April showers bring...May deluges?

With last night's loss to Detroit, the Minnesota Twins wrapped up the first two months of the season with a dismal record of 17 wins and 36 losses, the worst season-opening record of any Twins team since 1982.

Fun fact: the 1982 Twins finished the season with just 60 wins, and remain the only 100- loss squad in Twins history.

A month ago, as the calendar flipped from April to May and with the Twins sitting on a .346 winning percentage, Ron Gardenhire was still expressing cautious optimism about the season. One bad month was not the end of the season, Gardenhire correctly noted. The team was focused on righting the ship, getting back to .500, and then setting their sights on capturing another division crown.

One wonders if we'll hear the same confidence today as the calendar flips to June.

Now that we have two complete months in the book, I thought we could step back and compare the teams brutal April with our horrendous May, and at least look for some rays of hope - or at least some signs of improvement from this disappointing squad.

Let's start with the team's win-loss record for the first two months:

W

L

Win%

April

9

17

.346

May

8

19

.296

Judging by their win-loss record, the team was equally poor in April and May. But let's dig a little deeper, and look at the team's run differential and expected win-loss percentage:

Run Diff.

Exp. W%

April

-57

.277

May

-33

.375

Still nothing to smile about, although the team was outscored by a significantly smaller amount in May. Yeah, I know, that's a pretty worthless fact when you consider a .375 winning percentage would still amount to a 61-win season.

Now let's look across the diamond at some key players.

Catcher

In all honesty, the only number that really matters is this:

Games Played

April

May

Joe Mauer

9

0

And then there's this:

OPS

April

May

Drew Butera

0.311

0.346

There is no sugar-coating those numbers - beyond Mauer, the Twins do not have a legitimate Major League catcher in the organization.

First Base

April

May

HR

OPS

HR

OPS

Justin Morneau

0

0.592

4

0.723

Granted, these numbers are skewed by yesterday's two homer performance, but for Twins fans desperate for some good news - and hope for 2012 - seeing Justin knock two out of the park last night provided a huge sigh of relief. It's impossible to suggest that last night was some sort of turning point for Morneau, but any sign of progress is welcome at this point.

Middle Infield

In April, Twins second basemen hit 203/248/258. In May, they hit 247/317/366.

In April, Twins shortstops hit 171/207/229. In May, they hit 229/317/369.

Believe it or not, the Twins middle infield was actually fairly productive in May, with both Plouffe and Casilla going through hot streaks at different ends of the month. In all honestly, those May slash stats are not that far short of what the Twins got out of Orlando Hudson and J.J. Hardy last season.

Third Base

Valencia's poor 2011 continued through May, although his biggest problem remains an extraordinarily low BABIP.

April

May

OPS

BABIP

OPS

BABIP

Danny Valencia

0.609

0.234

0.689

0.262

There was some good news in Danny's May - his ISO jumped from .098 to .178. For sake of argument, let's assume his low BABIP is due to some bad luck. Giving him an extra 30 points in BABIP would have changed his May slash stats to 273/321/428. That alone would make him one of the ten or twelve best third basemen in the game.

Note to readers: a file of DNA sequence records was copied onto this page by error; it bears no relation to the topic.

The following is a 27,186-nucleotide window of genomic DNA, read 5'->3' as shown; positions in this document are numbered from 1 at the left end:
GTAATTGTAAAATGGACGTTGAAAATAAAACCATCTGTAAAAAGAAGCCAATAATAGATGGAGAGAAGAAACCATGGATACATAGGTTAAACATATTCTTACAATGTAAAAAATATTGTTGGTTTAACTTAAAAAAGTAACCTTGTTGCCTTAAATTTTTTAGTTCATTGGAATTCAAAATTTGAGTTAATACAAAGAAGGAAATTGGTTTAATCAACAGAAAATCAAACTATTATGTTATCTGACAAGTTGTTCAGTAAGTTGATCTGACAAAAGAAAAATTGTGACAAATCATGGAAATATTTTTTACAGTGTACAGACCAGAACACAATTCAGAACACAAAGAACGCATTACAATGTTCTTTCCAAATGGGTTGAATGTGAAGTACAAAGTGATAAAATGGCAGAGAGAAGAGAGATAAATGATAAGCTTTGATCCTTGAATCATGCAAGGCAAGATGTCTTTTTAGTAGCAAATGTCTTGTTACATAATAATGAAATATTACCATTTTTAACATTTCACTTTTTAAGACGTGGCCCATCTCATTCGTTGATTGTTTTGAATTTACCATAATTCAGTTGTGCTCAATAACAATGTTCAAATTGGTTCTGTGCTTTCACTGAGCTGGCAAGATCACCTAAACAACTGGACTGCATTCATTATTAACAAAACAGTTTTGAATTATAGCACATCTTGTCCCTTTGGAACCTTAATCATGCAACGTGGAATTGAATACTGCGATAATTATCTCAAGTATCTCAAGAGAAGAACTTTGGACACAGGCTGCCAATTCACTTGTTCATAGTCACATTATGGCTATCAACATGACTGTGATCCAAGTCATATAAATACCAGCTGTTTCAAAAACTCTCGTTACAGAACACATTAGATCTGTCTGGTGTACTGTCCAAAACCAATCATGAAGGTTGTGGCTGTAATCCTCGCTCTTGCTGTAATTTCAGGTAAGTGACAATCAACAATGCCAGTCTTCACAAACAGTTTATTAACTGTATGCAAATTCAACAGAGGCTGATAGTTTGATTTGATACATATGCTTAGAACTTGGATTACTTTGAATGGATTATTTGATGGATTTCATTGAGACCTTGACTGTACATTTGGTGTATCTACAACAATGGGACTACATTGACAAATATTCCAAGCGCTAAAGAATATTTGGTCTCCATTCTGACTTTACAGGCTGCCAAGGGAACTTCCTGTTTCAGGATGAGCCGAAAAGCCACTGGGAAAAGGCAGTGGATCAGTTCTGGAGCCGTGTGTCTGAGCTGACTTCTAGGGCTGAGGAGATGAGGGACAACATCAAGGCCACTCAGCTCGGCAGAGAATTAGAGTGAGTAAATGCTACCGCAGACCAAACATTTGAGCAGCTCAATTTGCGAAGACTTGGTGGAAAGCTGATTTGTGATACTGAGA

Outfield

Denard Span's bounce back season continued through May - he's now hitting 297/369/382 on the year, ranking as, arguably, the Twins' best player in 2011.

Jason Kubel - widely considered the best hitter on the team this season - cooled considerably in April: after posting a 903 OPS in April, Jason hit 746 in May.

Delmon...well, Delmon's horrible season just got worse in May. He finished the month with a .211 batting average, and just one extra-base hit. He currently holds the 6th-lowest OPS among hitters with 100 plate appearances. The lowest? Drew Butera.

Starting Pitchers

Given how few appearances a pitcher makes in a month, I won't break this out player-by-player. But here is how the starting staff pitched in April and May:

ERA

FIP

xFIP

K/9

BB/9

HR/9

April

4.97

4.61

4.34

5.79

3.27

1.23

May

4.17

4.09

4.01

5.79

2.92

0.97

After suffering through the worst pitching staff in baseball in April, Twins fans got to cheer for the ninth-worst squad in May. Improvement!

Relievers

ERA

FIP

xFIP

K/9

BB/9

HR/9

April

4.68

4.60

4.77

6.16

4.32

0.99

May

6.45

4.87

4.86

6.08

4.74

1.09

There's not much to say about those numbers. Whatever improvement we say from the starting staff in May, it was given back by the relief corps several times over.

Conclusion

If we were looking for hope for the current season, we certainly didn't find much looking through these numbers. Even with the small improvement we saw at certain positions in May, this team is still playing very much like a 90 or 100-loss team.

However, if we're thinking about the pieces that will be in place in 2012, the news isn't all bad. Morneau hit four homers in May, Valencia played a little better, and we got a decent amount of production out of the middle infielders. Even the starting staff, while not great, was at least closer to average.

Turning the calendar to May certainly didn't save this team, and it's hard to imagine flipping the calendar to June will make much difference either. Without Mauer, a fully-recovered Morneau, and better pitching, this team has no hope of competing in 2011. Right now, I think most Twins fans are holding their breath and hoping to see signs that the core of the 2012 club turn their seasons around and position themselves for a big rebound next year.

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